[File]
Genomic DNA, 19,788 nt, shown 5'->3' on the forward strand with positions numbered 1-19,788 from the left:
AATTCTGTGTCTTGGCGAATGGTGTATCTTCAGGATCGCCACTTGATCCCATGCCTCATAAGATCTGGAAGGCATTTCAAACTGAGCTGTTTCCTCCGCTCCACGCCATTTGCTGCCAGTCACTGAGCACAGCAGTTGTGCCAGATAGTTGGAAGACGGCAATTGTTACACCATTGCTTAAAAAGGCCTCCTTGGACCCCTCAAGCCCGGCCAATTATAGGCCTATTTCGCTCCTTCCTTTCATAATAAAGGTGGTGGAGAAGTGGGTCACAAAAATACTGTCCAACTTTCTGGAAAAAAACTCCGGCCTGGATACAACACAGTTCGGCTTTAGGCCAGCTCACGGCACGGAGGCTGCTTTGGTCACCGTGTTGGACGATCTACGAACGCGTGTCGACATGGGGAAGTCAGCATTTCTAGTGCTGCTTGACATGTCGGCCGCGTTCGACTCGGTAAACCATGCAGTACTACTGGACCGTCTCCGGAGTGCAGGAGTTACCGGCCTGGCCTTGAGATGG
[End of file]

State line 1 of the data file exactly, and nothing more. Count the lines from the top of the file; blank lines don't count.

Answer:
Genomic DNA, 19,788 nt, shown 5'->3' on the forward strand with positions numbered 1-19,788 from the left: